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PWM Signal, PWM Hub, and Heat Management:
You might want to consider making RPM profiles or setting RPM ranges in the BIOS this would require either 4 pin PWM connectors or a PWM hub. A PWN hub will allow for 3 pin as well as 4 pin connectors to be used but will read the PWM signal and set voltage accordingly to all connecting fans. If you have a wider assortment of 4pin PWM connectors splitter cables could work just as good but it would require you to tune each PWM/RPM profile. The PWM hub in the Phanteks Enthoo Luxe is included there are aftermarket PWM hubs you can buy, be sure to check your motherboard specs when adding fans. In my case, the ASUS Prime B350 Plus has 3 x 4pin PWM headers, all giving a PWM signal some cases the 4 pins might not offer a true PWM signal. Check again if these are 4pin PWM connectors or normal 3pin connectors and that all if not some offer a true PWM signal from the motherboard.
There are 3 more options for setting your fan RPM, a program called Fan Speed what works great if your motherboard is supported. However, not all motherboards are included and I could not get it to work with the AMD Ryzen platform it will simply not read the BUS info correctly. The 2nd option would be setting your fan speeds through your bios a common workaround if no software offers a good solution. Simply reboot and head into your BIOS settings and look for Q-Fan settings to set your fans accordingly. The 3rd option is installed a Fan Controller in one or more of the front panels slots and offers full control that way, a good option for Q-fan or Fan Speed. I go into greater details regarding the above-mentioned options in my first article here if you are unsure what your best option would be.
My current setup is my back 120mm fan is a PWM fan with 4 pin connector straight to the motherboard. My fan hub is connected to the CPU PWM connector and has the pull fan on the first hub connection followed by the push fan on the second connection. Then I have 4 connections left for 6 more fans with the front 2 x 120mm fans as well as 2 x 140mm top on splitter cables. Leaving me with 1 PWM connector from the motherboard I am considering using with testing a CPU water cooling setup for my next article. A caution here though since connecting to many fans to a hub might lower the RPM since that is regulated with voltage, each hub as a total voltage output. Going over the total output will not fry your hub merely limit the RPM due to the total voltage ceiling your hub has to ensure your fans stay under the total limit. Either use a 2nd PWM HUB or use more of the PWM connector you might give on your motherboard to prevent limited cooling performance.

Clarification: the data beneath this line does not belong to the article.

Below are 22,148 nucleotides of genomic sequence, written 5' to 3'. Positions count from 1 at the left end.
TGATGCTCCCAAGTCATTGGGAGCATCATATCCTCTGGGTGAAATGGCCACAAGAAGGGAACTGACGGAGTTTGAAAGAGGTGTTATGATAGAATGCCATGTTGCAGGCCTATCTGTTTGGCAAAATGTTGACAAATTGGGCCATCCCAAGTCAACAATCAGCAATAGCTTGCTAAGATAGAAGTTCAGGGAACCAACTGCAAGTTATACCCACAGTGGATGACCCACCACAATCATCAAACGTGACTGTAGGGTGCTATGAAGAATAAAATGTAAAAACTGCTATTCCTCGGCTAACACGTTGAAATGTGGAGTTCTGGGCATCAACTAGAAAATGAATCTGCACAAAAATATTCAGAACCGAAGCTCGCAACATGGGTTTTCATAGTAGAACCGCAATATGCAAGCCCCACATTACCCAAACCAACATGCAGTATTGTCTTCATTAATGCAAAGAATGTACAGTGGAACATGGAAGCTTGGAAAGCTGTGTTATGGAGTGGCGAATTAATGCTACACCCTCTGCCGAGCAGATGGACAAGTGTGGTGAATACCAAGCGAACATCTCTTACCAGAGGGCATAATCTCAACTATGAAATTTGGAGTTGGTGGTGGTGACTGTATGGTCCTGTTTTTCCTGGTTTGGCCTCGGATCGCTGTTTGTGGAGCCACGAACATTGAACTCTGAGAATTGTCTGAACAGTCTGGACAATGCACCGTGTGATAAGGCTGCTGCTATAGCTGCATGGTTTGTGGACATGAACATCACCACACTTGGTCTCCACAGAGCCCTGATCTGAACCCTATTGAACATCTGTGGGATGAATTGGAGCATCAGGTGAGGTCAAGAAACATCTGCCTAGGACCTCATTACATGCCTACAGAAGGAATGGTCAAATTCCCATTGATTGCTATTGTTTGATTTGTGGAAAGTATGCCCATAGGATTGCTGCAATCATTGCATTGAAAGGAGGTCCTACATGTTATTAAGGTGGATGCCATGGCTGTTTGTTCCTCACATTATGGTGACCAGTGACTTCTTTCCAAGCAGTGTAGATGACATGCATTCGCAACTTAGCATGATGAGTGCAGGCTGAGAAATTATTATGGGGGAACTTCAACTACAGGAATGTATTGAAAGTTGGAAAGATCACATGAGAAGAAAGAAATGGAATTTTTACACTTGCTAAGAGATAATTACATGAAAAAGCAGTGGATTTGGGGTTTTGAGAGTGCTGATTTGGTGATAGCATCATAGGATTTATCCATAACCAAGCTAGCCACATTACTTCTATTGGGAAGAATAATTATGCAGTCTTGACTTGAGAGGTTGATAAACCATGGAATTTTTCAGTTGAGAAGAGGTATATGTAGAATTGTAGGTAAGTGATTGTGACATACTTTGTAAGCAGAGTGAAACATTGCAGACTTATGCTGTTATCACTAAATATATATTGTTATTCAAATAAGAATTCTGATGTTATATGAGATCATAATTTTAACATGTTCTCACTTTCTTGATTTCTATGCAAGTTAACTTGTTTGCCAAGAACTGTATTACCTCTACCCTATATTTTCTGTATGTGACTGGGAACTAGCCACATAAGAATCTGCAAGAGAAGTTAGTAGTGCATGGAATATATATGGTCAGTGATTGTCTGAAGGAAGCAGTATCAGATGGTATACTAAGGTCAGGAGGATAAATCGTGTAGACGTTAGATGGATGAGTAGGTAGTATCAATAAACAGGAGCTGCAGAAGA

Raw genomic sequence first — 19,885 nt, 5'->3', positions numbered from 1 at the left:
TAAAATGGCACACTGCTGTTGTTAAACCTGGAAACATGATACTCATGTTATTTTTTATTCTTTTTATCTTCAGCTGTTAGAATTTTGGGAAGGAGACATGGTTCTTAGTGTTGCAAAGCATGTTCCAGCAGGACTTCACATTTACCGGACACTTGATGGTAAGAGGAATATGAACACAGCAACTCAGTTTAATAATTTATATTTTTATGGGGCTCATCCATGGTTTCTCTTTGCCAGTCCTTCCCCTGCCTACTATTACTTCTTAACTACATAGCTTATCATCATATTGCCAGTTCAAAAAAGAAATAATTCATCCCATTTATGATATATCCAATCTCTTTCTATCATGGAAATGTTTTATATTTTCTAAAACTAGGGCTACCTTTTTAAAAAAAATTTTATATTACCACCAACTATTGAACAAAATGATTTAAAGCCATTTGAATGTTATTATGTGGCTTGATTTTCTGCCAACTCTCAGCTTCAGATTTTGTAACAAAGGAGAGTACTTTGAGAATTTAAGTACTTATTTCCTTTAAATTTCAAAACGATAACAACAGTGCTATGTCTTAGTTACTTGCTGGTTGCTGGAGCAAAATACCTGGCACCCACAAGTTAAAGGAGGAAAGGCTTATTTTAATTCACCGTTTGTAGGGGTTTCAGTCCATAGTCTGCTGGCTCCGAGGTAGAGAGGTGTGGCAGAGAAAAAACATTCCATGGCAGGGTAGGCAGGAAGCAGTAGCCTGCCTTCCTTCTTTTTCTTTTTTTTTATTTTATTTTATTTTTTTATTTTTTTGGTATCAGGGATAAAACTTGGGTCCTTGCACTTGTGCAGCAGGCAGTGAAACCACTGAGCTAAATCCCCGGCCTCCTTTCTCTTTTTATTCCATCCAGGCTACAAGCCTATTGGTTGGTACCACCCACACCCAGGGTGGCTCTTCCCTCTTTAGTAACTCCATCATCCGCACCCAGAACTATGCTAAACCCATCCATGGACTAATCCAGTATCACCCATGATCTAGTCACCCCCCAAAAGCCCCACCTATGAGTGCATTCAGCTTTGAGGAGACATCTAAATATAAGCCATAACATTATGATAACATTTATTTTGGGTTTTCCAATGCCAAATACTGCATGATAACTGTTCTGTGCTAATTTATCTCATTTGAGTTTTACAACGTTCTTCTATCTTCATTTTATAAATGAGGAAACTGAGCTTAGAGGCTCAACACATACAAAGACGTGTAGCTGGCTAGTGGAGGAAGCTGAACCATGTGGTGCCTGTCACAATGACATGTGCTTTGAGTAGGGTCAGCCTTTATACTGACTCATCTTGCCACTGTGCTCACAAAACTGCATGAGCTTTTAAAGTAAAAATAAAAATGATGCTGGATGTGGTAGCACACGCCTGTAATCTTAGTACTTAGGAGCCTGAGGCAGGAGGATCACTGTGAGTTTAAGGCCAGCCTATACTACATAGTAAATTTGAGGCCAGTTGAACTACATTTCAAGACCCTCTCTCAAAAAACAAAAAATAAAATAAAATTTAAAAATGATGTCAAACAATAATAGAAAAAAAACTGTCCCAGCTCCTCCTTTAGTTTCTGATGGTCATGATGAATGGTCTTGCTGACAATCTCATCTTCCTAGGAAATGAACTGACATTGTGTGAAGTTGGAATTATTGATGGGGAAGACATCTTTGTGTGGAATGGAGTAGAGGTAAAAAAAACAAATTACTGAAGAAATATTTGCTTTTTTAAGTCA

Also, an important note is that the motherboard PWM signal relays the temperature from the chip socket, not the chip diode! The socket diode will always show a lower temperature measurement then the CPU diode since the CPU diode is closer to the heat source. For a proper temperature measurement use the program called HWiNFO64, or use more advanced measurement tools if you have those at your disposal. CPU (Tctl/Tdie) is the diode located inside the chip, CPU is the diode in the socket, below a screenshot to illustrate with red outlining. Furthermore, the diodes are not optimal calibrated so temperatures could be off slightly from chip to chip, nothing can be done about this. It will not harm or damage your CPU or motherboard since there are safety thresholds in place to prevent that.
For my personal preference, I want little to no noise when listening to music, typing, browsing or doing some editing on my web page. Therefore my ASUS Suite 3 RPM profile is set in such a way that within a certain temperature range the fans will spin at low speed. And will ramp up the fans when putting the system under load when gaming, rendering or performing tests with Prime95 or similar programs. As with finding the low noise limit under no to little load, the noise limit in your gaming sessions is also important to ensure your fans offer enough cooling. But with either a headset or speakers the noise of your fans will be hard to hear unless they ramp up to 100%, in this case, find the median temperatures. And set your fans RPM accordingly, this will take some time and I have been tinkering with my settings for weeks now.